How Often Should I Test My Max?

volume

One of the more frequent questions we receive from new and intermediate lifters is how often they should be testing their one rep max (1RM). I am going to briefly discuss what I feel are appropriate times for 1RM testing, and some errors I see some athletes commit when following structured programs.

Simply put, it is my opinion that new athletes aren’t really in need of testing a 1RM for quite a long time, and even intermediate athletes do not need to test single maxes very frequently. I used to think that new and intermediate athletes should be testing a 1RM, as you can see in some of the older programs I have written. To me, new athletes don’t need to test 1RMs for a few reasons. The first reason is elementary: 1RMs do not really contribute to strength. For new and even some intermediate lifters, a 1RM amounts to little more than mental masturbation to make yourself feel better about what you are doing. 

This seems to be suitable to athletes across all strength sports: A new lifter would gain much more benefit from higher volume training, even a 3RM or 5RM would be more suitable for someone whose primary goal should be building strength, muscle mass, and joint/tendon thickness. This leads to the second error I see with lots of 1RM implementation: 1RM testing does not increase muscle mass, joint thickness or strength in any worthwhile amounts. 1RMs are mostly a stressor on the CNS, and while “frying the CNS” isn’t really our worry here, newer lifters should be focused more on increasing muscle density and strength.


Now, this isn’t to say that heavy singles can’t be a useful training tool. Sometimes we put heavy singles into newer athlete’s programming, but there is a difference between getting in lots of volume of a lift, and then adding a little amount of weight for 4-5 singles. We do this, knowing that it is not their max, we simply want them to get to feel some heavier weights and build some confidence under load, without making their confidence and technique go down the drain when a true 1RM is approached.

The third error I see committed when following programs based off percentages are lifters that can’t resist testing a 1RM on a day they feel good, a day that doesn’t call for testing. I definitely understand the desire to test a new max when I am feeling good, the issue is that the progress of a program can be altered when an intermediate athlete tests a 1RM out of turn. I said “intermediate lifter” because I don’t feel that percentage training is an efficient way to train new lifters. I am not alone in that mentality, for reasons that were stated above: New lifters need volume and multiple rep maxes, not 1RMs.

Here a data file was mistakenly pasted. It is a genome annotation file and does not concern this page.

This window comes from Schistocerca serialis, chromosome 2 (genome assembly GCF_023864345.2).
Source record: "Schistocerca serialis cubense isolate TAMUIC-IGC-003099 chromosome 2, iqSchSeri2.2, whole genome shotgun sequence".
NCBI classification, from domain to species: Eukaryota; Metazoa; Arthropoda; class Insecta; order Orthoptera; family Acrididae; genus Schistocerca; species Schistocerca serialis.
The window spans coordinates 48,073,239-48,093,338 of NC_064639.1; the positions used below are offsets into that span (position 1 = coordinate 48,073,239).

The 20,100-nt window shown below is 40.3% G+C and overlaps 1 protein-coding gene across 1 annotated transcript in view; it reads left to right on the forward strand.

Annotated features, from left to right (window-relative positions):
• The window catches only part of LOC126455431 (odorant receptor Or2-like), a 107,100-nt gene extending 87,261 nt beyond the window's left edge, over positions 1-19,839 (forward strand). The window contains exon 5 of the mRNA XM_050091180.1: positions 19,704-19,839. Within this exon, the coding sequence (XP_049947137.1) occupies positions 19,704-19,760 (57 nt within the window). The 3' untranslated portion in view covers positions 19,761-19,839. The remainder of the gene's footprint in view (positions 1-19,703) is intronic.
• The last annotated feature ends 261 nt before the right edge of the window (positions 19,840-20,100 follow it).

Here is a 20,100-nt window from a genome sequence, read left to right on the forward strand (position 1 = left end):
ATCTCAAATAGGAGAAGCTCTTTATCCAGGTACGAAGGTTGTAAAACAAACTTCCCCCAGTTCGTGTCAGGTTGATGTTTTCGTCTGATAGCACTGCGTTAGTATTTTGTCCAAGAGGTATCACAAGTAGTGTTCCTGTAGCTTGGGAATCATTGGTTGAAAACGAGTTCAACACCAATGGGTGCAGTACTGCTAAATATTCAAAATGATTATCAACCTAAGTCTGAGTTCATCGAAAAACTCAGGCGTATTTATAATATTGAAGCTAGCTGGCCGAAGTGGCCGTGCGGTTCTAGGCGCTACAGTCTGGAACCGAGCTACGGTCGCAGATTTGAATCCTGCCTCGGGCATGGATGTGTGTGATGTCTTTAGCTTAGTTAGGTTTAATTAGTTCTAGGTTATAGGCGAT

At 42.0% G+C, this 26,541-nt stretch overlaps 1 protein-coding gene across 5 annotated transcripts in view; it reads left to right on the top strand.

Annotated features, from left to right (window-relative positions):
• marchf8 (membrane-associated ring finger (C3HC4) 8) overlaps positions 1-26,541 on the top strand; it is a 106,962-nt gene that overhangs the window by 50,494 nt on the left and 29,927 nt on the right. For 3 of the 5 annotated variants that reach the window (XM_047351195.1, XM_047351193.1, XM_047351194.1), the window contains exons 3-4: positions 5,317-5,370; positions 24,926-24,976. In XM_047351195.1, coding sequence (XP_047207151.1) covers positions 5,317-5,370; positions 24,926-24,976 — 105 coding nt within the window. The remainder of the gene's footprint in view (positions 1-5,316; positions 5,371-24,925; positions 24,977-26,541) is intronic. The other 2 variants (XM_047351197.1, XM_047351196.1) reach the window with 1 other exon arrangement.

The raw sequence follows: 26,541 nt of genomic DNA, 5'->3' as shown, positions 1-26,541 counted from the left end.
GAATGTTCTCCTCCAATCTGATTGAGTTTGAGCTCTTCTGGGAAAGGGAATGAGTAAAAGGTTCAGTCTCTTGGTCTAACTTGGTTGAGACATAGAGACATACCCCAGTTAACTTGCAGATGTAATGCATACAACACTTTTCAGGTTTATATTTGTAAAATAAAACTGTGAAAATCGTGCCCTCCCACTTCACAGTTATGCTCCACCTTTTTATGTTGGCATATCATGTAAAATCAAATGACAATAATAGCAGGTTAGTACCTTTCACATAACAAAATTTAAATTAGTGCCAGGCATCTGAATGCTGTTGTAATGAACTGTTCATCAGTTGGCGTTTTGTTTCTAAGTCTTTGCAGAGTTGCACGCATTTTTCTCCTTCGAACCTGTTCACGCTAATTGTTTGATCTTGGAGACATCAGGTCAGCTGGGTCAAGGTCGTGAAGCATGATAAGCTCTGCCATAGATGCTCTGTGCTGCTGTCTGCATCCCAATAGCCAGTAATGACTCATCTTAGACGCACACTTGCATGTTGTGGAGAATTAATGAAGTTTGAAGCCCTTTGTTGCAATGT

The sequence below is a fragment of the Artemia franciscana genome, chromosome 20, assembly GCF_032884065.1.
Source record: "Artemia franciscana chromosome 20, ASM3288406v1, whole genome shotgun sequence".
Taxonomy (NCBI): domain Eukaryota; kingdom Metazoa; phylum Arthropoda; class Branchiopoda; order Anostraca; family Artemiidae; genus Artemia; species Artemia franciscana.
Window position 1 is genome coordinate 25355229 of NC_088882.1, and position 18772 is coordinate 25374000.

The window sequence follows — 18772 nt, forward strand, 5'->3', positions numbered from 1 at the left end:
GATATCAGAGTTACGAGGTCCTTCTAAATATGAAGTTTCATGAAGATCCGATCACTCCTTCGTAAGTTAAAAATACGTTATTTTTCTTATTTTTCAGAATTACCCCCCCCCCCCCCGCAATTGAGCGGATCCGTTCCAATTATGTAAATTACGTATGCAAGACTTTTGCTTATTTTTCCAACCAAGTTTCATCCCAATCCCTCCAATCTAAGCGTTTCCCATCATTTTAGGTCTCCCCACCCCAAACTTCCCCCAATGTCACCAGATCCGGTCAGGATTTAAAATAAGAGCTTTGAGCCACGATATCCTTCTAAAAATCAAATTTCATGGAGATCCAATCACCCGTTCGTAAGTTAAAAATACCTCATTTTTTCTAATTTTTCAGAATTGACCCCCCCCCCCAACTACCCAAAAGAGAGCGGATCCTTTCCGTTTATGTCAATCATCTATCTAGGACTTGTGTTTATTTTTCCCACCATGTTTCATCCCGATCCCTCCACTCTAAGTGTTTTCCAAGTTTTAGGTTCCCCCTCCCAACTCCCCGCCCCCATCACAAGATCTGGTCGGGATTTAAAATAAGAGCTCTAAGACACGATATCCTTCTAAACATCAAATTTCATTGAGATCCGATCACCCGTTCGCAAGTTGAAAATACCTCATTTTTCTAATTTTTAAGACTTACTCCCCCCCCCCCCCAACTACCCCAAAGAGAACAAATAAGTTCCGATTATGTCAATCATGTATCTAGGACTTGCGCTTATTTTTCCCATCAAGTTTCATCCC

Intermediate lifters still will benefit from multiple rep maxes, rather than monthly or bi-weekly 1RM. I consider competing as one of the stages of being an intermediate lifter, and competitions are an appropriate place for 1RM testing to occur, usually on the third rep attempt. Leading up to a competition is still not an appropriate time to test 1RMs, in my opinion. Instead testing heavy doubles would be more beneficial until the lifter gains more experience and muscle memory with the movements.

You will see in some our training videos that we spend the majority of our time on 3-5 rep maxes, for nearly every lift. We are still at a level that allows us to perform higher volume that will increase our 1RM, thus keeping us from the necessity to perform singles often. It is indisputable fact that submaximal loads for higher reps are extremely beneficial for increasing overall strength, and because of this, 1RM will not lead to an increase in strength in a similar way whatsoever. The strength comes from submaximal rep training, and the strength is present whether or not you test the 1RM. 

Keep yourself from mentally masturbating in the gym by constantly feeling the need to test a 1RM. Instead, spend your time developing strength through the 2-6 rep range for strength, this will increase your overall max without wasting time on a lift that may make you look cool, but ultimately isn’t making you stronger. Save the max singles for competition.
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  • i´ve been seeing a lot of weekly “pr´s” in the crossfit community, people really don´t know what the f**k are doing and even the “coaches” let their clients go for their pr´s every 2 weeks. I understand that feeling of i´m strong when you lift something heavy, but guys, you need to be inteligent and careful. I think most of the people don´t know what they really want when they start a training program